Summary: God blesses those who put their faith to action. At various steps in our life's journey, the Lord brings situations where he tests our faith. If we exercise our faith, the blessing follows; if we do not, we will lose it.”

A great famine swept over all the land. This famine was prophesied by Elijah. This drought was the result of the judgment of the nation’s rampant idolatry, led by the royal couple Ahab and Jezebel.

1 Kings 17:1 - And Elijah the Tishbite, of the inhabitants of Gilead, said to Ahab, “As the Lord God of Israel lives, before whom I stand, there shall not be dew nor rain these years, except at my word.”

God commanded the ravens to feed Elijah by the Brook Cherith during this time of famine. The ravens brought him bread and meat in the morning and evening; and he drank from the brook. However, over the period of time, the brook dried up, because there had been no rain in the land. Sure enough, after all, a drought was in progress. But God was still providing for Elijah for now God sends Elijah to the care of a widow.

1 Kings 17:8 - Arise, go to Zarephath, which belongs to Sidon, and dwell there. See, I have commanded a widow there to provide for you.

Zarephath was a town located in Sidon, outside of Israel. Sidon, the mother city of Tyre was a place known for its trade and many dwelt despite its battles. Throughout its history, it had been an occupied city, first the Assyrians – then the Babylonians, Greeks, Romans, and so on. During the time of Elijah, Ahab was ruling Israel. Ahab married Jezebel through an alliance, she, being a princess from Sidon – daughter of the King of Tyre.

With this background, you would agree with me that Zarephath was an ironic place to be sent because it was not the city within Israel but was a town in Sidon, outside of Israel, that too near the home city of Jezebel and was considered the heart of the territory of Baal, the god of the Canaanites (It was often believed by the pagan worshippers that the gods were territorial). If this was true, then Elijah was taking a huge risk by moving near the home city of Jezebel. No wonder, Elijah would have had several other questions running in his mind. How can a widow provide for him, let alone a Gentile woman as this was outside the territory of God’s people. As a widow, life was difficult at best in that society where women largely depended on men for their shelter, food and protection. But Elijah went, in obedience to God.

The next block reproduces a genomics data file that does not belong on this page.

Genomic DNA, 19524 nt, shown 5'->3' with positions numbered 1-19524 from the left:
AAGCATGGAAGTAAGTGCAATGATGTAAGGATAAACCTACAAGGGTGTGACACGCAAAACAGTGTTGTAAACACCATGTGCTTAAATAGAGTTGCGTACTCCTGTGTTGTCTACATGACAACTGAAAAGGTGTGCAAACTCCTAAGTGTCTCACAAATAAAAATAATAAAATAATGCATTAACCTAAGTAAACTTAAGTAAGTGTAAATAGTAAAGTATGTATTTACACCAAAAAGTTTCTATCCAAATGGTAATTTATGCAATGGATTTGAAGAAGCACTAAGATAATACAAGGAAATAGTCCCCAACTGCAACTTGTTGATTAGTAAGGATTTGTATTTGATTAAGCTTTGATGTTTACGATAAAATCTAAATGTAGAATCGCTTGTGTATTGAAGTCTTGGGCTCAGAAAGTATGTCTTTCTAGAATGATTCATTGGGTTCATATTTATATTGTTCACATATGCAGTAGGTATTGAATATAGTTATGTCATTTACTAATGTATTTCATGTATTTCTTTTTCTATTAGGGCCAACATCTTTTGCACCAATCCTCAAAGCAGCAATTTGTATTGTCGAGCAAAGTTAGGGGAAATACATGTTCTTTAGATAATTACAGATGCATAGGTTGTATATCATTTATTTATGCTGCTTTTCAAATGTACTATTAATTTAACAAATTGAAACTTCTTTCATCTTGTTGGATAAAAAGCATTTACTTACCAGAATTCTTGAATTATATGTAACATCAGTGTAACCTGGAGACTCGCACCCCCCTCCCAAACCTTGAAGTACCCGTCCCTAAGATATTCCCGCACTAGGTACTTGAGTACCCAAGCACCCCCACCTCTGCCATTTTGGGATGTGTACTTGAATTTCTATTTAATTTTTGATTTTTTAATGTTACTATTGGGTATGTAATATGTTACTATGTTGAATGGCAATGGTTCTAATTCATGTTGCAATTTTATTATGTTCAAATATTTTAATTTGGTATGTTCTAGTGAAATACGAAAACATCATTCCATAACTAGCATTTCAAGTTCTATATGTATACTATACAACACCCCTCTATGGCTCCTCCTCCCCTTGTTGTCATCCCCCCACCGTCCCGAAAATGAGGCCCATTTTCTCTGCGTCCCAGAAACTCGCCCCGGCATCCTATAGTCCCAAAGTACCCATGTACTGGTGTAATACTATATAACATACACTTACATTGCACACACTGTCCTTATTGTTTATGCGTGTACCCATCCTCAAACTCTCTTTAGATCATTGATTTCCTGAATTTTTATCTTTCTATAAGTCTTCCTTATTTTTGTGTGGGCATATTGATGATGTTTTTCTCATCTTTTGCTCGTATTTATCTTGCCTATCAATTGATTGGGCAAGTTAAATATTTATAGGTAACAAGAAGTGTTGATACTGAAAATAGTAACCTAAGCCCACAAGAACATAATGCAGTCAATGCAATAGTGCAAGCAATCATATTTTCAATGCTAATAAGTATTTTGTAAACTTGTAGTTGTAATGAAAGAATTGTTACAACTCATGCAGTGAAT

This one was an unnamed widow in that place. She, herself, was worst affected by famine and in great need. She was already grieving the loss of her husband, but she was now responsible for her own care, and for providing for a child. There was no denying of the dire state that she was in. She was in her depth of poverty. She just had a handful of flour in a bin, and a little oil in a jar that was just enough for a meal for herself and her son, after which she knew that they had nothing left to survive. This was a hopeless woman who saw no way out of her situation. This was a woman who was ready to embrace death for herself and for her son because there was no other alternative.

Most of us experience circumstances that appear to be hopeless. It could be a sickness that keeps worsening, a broken marriage, financial crisis, death of our loved ones and so on. Let us not forget that we have a hope in Christ!

Little did this widow know that the Lord had great plans for her. However, all her blessings began with an outrageous request – a request which I think most of us would have refused.

She was gathering sticks at the city gates to make fire for her last meal when Elijah met her and asked for water (1 Kings 17:10). She was indeed a hospitable woman. She stepped out of her own suffering to provide Elijah with a drink. Now, Elijah took this request further. He asked her for a morsel of bread. Giving the stranger a drink was fine but giving him bread was a problem. She probably recognized Elijah as a prophet or at least a God-fearing Israelite for she started her response in verse 12 with “As the Lord your God lives…” She responded explaining her situation.

I Kings 17:12 - “As the Lord your God lives, I do not have bread, only a handful of flour in a bin, and a little oil in a jar; and see, I am gathering a couple of sticks that I may go in and prepare it for myself and my son, that we may eat it, and die.”

This is when there is a turnaround in the story. Elijah made another request – probably an outrageous and an absurd one! He asked her to first make a small cake from the little flour for him first with a promise that doing so would bless her supplies so much so that she would not have any lack throughout the famine.

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